From time to time in this space, WestBow Press publishes articles written by our authors in which they share some aspect of their self-publishing journeys. The following are the words of Reuben Lachmansingh; author of two titles: ” To begin your self-publishing journey, get your free WestBow Press publishing guide today!
In the year, 2002, I found my roots in a small village called Belwasa, deep in the state of Bihar, India.
It was a serindipitous discovery because when I paid a visit to my cousin’s home in Brampton, Ontario, it was only supposed to be a courtesy call. By coincidence, he would be called out to the hospital, and I would be left chatting with my aunt, who showed me letters from an Indian relative, then working in Khartoum, Sudan. My own correspondence would start, culminating with a journey to that long forgotten village, a village that now takes a prominent place in my family history.
What flowed next were words to describe that experience, words which had mushroomed into two books. That first book, “A Dip at the Sangam,” a historical novel, tells the tale of the protagonist—my great grandfather, who ironically after a holy dip at the Sangam, the junction of the three holy rivers, was tricked into servile indentureship to toil in the cane fields of Demerara.
The second book, “Road to Belwasa,” is part fiction, part memoir. Its early pages describe the suffering of the protagonist’s wife, left abandoned in India, then later, fiction leads to memoir, unfolding the author’s life story, packed with incidents and anecdotes. The book ends with the author coming face to face with his ancestral home, going back some 133 years. His joy is boundless.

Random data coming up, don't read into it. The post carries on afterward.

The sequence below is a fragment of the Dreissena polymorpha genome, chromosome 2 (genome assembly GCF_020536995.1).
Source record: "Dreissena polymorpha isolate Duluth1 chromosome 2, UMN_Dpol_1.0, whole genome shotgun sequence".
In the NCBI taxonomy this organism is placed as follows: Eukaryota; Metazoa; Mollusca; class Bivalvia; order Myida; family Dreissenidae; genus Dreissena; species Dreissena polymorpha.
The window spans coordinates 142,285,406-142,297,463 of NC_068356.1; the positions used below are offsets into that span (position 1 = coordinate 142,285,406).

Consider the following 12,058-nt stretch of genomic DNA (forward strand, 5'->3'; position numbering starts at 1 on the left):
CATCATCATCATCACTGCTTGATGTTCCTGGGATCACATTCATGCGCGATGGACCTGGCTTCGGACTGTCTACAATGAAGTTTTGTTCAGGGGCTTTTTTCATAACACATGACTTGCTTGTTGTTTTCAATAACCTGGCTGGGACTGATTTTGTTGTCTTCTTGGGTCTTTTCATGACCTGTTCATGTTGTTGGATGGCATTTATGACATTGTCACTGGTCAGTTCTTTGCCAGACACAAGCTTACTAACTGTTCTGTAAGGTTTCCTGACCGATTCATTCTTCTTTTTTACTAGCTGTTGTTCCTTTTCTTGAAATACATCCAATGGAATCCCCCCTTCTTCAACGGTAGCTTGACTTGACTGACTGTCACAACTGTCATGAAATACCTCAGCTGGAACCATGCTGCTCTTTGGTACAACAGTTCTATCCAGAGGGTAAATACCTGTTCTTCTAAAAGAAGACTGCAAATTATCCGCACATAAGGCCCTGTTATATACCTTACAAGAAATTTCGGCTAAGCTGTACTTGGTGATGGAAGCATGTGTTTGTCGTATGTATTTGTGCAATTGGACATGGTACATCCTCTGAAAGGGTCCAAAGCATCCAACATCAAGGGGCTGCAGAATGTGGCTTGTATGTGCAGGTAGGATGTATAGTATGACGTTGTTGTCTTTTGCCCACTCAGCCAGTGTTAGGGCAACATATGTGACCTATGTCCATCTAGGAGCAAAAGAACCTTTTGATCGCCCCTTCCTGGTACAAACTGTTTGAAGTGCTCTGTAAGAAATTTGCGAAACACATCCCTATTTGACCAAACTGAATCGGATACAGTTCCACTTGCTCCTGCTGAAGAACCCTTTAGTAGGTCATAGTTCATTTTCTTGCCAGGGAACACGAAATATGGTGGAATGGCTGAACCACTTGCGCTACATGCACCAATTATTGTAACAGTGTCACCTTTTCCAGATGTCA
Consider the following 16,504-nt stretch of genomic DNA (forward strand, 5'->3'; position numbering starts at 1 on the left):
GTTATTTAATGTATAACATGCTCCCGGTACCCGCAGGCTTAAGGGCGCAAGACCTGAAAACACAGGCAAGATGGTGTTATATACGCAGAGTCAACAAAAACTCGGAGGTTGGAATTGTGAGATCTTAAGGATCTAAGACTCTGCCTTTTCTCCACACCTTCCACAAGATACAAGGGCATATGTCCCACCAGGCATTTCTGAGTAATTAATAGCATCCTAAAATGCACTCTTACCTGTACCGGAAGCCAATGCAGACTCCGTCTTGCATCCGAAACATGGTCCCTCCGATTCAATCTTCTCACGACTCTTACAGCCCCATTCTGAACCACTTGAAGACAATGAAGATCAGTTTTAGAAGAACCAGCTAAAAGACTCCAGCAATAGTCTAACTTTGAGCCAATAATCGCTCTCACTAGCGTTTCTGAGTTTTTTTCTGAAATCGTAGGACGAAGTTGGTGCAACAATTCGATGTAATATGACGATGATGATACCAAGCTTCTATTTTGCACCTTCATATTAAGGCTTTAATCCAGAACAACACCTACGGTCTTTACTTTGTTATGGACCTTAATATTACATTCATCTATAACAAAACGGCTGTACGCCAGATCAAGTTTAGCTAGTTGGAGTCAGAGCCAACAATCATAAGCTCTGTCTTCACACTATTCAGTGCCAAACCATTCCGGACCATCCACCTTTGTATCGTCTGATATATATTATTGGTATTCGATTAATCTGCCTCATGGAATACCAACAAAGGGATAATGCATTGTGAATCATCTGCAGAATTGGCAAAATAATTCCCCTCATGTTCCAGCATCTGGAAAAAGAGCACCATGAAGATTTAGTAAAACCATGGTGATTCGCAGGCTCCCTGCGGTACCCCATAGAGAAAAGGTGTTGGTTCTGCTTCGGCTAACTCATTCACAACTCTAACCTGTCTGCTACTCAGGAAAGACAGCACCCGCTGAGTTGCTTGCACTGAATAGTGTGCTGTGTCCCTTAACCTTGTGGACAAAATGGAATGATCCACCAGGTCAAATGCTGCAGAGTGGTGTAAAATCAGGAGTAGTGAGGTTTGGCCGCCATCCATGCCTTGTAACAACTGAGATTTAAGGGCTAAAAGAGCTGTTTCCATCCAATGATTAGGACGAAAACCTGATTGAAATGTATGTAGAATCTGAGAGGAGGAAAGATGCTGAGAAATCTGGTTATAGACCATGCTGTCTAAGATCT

Writing is so much easier when one is not burdened with the task of finding a publisher. I knew I had a publisher but the challenge was to find a working partnership that would endure. Many hurdles I faced, but with the right blend of talents they were all overcome. In the end, I had two books, whose design and book cover matched the contents in quality and standard.
While writing both books, I never experienced writer’s block for it didn’t take me more than a few minutes to get the work flowing again. However, make no mistake, the hours spent in writing a book are countless. Finding the right words which best express the writer’s thoughts can sometimes be a daunting task, but it is so much easier when one loves to write. First, there is the challenge of coming up with ideas for the work at hand, then the words, expressed in such a way as to touch the heartstrings of the reader, who become part of the story being told. The reader has to see himself as the protagonist and must feel the same emotions as he or she is
Even though, I had a publisher, getting the book published was a huge task. Many revisions had to be made, while weeks became months, which could become years. With the final manuscript in place, the task of finding little errors and typographical mistakes is again time consuming. When the manuscript with its book cover is submitted for final printing, the writer expectantly awaits his “masterpiece.” The satisfaction and the congratulations that ensue from prospective readers make the journey of writing and publishing a book a worthwhile one.
Bravo WestBow Press!
– WBP –
WestBow Press authors who’d like to share a 350-600 word experience related to the self-publishing of their books, are invited to do so by sending a message through the WestBow Press Facebook page and follow the WestBow Press Twitter account @WestBowPress. WestBow Press reserves the right to edit stories for content, grammar, punctuation and length.